For my Public Opinion and Political Socialization class this week, I was assigned the first chapter in Walter Lippman’s classic Public Opinion. This isn’t the first time I’ve come across Lippmann in my time studying political science. Public Opinion is often cited as the genesis for research on media agenda setting.
Reading the chapter, a passage jumped out as tapping into a dimension of the truth about politics that is still relavent today. The context is Lippmann discussing the reaction in the Senate to a rumor that was reported as fact but that turned out to be false:
So far the Senators still recognize vaguely that they are discussing a rumor. Being lawyers they still remember some of the forms of evidence. But as red-blooded men they already experience all the indignation which is appropriate to the fact that American marines have been ordered into war by a foreign government and without the consent of Congress. Emotionally they want to believe it, because they are Republicans fighting the League of Nations. This arouses the Democratic leader, Mr. Hitchcock of Nebraska. He defends the Supreme Council: it was acting under the war powers. Peace has not yet been concluded because the Republicans are delaying it. Therefore the action was necessary and legal. Both sides now assume that the report is true, and the conclusions they draw are the conclusions of their partisanship. Yet this extraordinary assumption is in a debate over a resolution to investigate the truth of the assumption. It reveals how difficult it is, even for trained lawyers, to suspend response until the returns are in. The response is instantaneous. The fiction is taken for truth because the fiction is badly needed.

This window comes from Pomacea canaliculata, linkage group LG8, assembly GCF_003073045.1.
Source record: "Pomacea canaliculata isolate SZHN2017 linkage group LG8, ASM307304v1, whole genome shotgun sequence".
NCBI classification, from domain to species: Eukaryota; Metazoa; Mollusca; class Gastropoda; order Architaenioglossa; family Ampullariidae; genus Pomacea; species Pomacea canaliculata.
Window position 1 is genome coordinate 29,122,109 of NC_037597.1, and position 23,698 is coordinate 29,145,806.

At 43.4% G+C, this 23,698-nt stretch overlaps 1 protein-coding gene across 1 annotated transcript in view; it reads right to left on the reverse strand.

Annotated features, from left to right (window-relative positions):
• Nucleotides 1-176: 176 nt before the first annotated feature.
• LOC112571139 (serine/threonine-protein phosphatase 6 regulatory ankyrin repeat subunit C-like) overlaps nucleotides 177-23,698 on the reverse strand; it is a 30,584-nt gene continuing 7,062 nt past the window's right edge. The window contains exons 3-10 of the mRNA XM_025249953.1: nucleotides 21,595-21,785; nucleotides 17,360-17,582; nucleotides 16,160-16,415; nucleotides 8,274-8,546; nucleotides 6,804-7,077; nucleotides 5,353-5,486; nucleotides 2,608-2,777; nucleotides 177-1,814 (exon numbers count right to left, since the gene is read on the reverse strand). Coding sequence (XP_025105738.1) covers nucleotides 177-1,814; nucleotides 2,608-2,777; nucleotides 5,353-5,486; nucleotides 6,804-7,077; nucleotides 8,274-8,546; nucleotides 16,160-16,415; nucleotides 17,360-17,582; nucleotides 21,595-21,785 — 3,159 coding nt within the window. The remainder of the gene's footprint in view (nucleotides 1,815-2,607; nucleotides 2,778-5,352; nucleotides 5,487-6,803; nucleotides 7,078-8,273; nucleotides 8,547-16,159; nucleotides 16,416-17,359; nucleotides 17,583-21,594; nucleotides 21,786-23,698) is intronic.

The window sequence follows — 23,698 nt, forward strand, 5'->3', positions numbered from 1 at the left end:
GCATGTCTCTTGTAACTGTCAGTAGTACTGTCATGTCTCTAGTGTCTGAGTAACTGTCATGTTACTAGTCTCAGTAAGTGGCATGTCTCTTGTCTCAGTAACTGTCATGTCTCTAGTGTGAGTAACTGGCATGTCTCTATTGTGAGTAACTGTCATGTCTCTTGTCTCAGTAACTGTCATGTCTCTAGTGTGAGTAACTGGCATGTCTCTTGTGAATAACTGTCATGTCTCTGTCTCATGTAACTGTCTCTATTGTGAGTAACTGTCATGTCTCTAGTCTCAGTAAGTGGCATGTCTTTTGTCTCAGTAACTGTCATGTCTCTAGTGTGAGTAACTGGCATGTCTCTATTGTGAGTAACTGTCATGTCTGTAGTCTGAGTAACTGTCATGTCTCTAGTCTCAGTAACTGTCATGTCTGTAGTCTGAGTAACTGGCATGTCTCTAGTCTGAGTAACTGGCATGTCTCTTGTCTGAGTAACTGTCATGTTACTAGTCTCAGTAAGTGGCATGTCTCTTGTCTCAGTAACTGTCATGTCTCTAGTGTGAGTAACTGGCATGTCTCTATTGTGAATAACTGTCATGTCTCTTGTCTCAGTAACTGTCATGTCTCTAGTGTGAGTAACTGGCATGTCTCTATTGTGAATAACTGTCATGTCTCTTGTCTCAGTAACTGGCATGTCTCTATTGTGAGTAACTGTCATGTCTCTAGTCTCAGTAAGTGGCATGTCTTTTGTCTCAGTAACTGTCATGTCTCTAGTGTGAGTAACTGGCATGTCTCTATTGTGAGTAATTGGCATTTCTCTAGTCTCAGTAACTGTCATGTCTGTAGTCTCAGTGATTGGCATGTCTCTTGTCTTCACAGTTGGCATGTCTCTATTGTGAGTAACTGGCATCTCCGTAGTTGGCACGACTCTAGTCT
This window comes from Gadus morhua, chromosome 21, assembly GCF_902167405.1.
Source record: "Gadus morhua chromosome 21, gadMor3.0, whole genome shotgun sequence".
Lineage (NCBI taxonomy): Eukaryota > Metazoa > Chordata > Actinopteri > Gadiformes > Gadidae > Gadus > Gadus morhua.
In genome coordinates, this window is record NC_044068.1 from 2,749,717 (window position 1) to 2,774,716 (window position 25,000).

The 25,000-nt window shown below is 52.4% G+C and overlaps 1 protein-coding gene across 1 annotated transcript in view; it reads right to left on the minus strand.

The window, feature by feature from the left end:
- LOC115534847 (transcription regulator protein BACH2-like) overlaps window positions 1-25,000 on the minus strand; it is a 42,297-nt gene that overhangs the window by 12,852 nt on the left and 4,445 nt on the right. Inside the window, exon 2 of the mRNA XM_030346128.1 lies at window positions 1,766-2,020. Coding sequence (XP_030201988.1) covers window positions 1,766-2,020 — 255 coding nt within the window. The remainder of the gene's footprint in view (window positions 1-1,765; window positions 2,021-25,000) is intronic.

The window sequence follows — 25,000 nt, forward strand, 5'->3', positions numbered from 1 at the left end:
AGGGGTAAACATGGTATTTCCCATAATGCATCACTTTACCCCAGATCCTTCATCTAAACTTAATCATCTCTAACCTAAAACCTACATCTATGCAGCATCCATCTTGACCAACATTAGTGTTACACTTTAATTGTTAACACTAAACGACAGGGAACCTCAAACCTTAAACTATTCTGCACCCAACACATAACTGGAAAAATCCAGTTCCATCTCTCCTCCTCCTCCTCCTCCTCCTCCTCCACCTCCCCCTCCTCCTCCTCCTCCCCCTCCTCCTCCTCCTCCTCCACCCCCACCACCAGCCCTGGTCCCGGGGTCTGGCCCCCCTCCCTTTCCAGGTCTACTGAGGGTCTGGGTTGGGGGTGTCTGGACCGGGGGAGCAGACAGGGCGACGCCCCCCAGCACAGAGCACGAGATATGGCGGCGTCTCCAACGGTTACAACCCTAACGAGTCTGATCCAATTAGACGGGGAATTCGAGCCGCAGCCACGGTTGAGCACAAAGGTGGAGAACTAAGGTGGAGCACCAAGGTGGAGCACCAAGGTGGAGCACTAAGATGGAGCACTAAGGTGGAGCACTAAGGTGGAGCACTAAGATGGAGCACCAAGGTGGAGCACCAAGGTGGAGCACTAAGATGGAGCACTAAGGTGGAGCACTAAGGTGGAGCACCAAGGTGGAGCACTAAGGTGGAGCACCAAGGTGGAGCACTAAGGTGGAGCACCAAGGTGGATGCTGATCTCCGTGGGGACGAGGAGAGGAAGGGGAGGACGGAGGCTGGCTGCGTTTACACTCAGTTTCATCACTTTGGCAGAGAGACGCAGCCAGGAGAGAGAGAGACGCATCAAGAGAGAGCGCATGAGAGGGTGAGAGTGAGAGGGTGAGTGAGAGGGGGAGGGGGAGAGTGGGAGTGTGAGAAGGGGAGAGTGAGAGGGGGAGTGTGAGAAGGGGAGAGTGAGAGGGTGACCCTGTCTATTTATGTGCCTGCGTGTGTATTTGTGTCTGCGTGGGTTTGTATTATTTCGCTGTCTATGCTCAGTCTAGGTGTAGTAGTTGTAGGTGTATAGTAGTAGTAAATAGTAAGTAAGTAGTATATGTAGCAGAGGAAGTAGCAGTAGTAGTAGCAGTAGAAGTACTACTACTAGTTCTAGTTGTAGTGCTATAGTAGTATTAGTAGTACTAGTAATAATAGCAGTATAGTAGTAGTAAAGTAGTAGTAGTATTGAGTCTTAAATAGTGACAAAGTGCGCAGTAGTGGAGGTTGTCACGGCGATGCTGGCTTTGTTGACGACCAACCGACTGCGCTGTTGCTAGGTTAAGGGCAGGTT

John Sides, who assigned me the Lippmann chapter, goes over some of the more recent research on how partisan biases shape beliefs about political facts here. Like I said, the passage still feels relevant.